This week, Mark explores how you can reframe the failures and rejections that are part of everyday academic life as something that deeply affirms our values and leads to greater meaning and contentment. In part 1, he focuses on how we pick our battles and choose to do things that are high risk but high reward in terms of expressing our values, and how to know when to stop fighting a losing battle in line with our values. Read some of the tweets quoted at the start of the episode.

28mins

22 Jun 2019

Rank #14

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Using social media to build engagement throughout the research process - interview with Jane Mills and Jasmine Black

This week Mark interviews Jane Mills and Jasmine Black from CCRI at University of Gloucestershire about how they are using social media to generate research impact. They discuss how to build stories and engagement throughout the research process (including before findings are available), how to break into stakeholder networks on Twitter and how to use case studies to evaluate, communicate and build impact online. Read their paper: Mills, J, Reed, M, Skaalsveen, K and Ingram, J The use of Twitter for sustainable soil management knowledge exchange.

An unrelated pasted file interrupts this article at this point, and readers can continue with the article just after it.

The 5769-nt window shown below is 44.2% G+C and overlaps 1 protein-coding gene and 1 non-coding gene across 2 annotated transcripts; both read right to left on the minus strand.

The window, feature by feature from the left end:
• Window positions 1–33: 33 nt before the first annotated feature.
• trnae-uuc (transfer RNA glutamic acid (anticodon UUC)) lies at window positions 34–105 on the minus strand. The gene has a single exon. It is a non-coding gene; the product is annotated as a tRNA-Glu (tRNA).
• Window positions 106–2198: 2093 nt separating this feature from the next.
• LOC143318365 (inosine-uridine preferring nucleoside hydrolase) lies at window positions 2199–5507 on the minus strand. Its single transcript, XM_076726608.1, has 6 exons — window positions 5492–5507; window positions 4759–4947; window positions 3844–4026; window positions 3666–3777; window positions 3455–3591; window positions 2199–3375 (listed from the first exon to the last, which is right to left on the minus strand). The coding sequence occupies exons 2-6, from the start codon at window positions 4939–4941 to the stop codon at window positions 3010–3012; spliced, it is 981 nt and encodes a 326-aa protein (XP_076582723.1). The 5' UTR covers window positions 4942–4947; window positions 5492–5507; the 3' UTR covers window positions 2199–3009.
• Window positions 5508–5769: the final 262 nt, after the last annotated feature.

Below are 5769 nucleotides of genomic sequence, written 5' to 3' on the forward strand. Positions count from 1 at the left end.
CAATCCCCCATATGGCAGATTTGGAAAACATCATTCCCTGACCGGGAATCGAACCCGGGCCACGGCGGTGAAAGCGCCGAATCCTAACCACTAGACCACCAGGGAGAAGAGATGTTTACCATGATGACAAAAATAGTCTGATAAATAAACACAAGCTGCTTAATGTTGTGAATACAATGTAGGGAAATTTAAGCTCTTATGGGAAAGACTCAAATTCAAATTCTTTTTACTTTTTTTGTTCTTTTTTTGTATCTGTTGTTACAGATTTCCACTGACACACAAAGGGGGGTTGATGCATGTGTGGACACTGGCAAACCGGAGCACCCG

26mins

22 Jun 2019

Rank #15

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Creativity from dark places - how to find new depths of creativity by seeking challenge, procrastination and the irrational

This week Mark considers how we can harness creativity in the research process to derive original insights, and shows how some of the best new ideas arise from the greatest personal and professional challenges. He outlines five practical methods for finding new depths of creativity by embracing and exploring the places we tend to avoid.

45mins

22 Jun 2019

Rank #16

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Managing power in meetings and workshops: Part 2